A Big Step Forward In Solving The Organ Shortage

This story is part 4 of an occasional series on the current progression in Regenerative Medicine. In 1999, I defined regenerative medicine as the collection of interventions that restore to normal function tissues and organs that have been damaged by disease, injured by trauma, or worn by time. I include a full spectrum of chemical, gene, and protein-based medicines, cell-based therapies, and biomechanical interventions that achieve that goal.

Just last week, New York University’s Langone Health published a press release detailing the successful transplant of a genetically engineered pig kidney to a human body—a process called xenotransplantation and a major goal in regenerative medicine that has been in the works since the early years of my career.

Physicians at NYU Langone Health conducted a two-hour operation to transplant a kidney from a genetically modified pig into a deceased donor. The donor’s vitals were maintained with a ventilator during surgery and observation periods with the consent of the family. The surgical team attached the genetically modified pig kidney to the donor’s blood vessels, outside of the abdomen. The primary goal of the study was to see if the modified pig organ would be rejected by the body’s immune system. The team observed the function of the kidney to look for signs of rejection over the course of 54 hours. The organ successfully evaded rejection and even functioned normally, creating urine and proper waste products such as creatinine.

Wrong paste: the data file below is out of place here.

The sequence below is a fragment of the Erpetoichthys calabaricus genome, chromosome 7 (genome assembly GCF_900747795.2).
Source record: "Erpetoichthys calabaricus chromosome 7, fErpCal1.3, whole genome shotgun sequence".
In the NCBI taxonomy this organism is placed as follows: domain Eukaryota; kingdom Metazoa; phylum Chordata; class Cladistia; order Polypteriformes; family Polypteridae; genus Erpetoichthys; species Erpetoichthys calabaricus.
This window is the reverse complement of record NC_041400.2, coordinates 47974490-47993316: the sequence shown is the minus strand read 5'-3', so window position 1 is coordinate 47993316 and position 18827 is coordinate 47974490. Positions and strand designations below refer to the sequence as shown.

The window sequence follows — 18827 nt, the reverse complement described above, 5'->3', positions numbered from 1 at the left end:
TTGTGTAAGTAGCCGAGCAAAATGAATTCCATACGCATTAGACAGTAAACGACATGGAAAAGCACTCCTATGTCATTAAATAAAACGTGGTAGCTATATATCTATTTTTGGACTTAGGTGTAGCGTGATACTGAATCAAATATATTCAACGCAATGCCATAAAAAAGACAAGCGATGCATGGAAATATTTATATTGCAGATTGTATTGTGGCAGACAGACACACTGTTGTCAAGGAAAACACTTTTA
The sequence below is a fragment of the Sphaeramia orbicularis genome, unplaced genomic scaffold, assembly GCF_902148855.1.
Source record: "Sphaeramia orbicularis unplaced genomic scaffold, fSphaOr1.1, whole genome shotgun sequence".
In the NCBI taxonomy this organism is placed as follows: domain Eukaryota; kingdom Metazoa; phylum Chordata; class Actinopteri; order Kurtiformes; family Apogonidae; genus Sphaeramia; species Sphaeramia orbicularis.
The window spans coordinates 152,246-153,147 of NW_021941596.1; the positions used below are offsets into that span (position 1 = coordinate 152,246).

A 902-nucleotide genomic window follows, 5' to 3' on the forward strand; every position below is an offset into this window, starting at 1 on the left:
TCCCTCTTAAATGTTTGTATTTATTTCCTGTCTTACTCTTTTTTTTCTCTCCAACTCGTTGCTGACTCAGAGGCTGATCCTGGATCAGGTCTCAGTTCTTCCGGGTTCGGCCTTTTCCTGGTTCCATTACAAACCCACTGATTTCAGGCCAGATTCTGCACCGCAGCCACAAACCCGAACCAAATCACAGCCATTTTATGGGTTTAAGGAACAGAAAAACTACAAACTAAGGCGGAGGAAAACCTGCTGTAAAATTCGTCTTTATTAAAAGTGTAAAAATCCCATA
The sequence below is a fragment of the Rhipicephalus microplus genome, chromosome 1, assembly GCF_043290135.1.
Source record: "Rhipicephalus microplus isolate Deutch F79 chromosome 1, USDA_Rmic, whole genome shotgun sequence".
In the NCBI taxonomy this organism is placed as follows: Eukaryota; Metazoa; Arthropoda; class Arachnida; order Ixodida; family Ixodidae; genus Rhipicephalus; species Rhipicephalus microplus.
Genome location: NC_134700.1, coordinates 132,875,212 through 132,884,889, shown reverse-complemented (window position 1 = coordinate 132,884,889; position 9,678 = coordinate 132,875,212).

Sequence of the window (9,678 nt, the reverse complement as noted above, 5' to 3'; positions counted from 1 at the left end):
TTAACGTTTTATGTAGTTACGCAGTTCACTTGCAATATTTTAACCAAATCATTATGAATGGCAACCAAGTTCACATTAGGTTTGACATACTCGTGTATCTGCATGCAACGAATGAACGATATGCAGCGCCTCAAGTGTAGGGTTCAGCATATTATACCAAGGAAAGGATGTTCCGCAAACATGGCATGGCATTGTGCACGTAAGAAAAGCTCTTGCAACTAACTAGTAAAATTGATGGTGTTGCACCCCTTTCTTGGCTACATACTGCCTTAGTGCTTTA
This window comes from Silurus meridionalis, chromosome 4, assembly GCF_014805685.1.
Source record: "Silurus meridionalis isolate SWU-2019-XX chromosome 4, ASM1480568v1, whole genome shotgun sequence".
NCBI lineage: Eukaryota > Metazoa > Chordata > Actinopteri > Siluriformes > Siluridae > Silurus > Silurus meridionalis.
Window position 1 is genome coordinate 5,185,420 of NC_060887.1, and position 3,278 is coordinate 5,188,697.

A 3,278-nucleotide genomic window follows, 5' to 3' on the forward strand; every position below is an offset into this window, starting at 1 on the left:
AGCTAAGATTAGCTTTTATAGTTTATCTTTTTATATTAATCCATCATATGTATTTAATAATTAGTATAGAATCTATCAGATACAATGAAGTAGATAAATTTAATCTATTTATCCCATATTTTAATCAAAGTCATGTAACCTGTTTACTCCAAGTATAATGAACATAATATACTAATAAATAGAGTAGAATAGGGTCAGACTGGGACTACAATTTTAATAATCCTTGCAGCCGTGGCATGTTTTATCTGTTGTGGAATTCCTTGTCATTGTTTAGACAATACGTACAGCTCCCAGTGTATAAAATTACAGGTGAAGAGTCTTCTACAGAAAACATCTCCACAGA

This operation serves as pivotal data for the Federal Drug Administration and could pave the way for greater xenotransplant research on not only kidneys but other crucial organs such as the heart and lungs.

Read the full article on Forbes.

© William A. Haseltine, PhD. All Rights Reserved.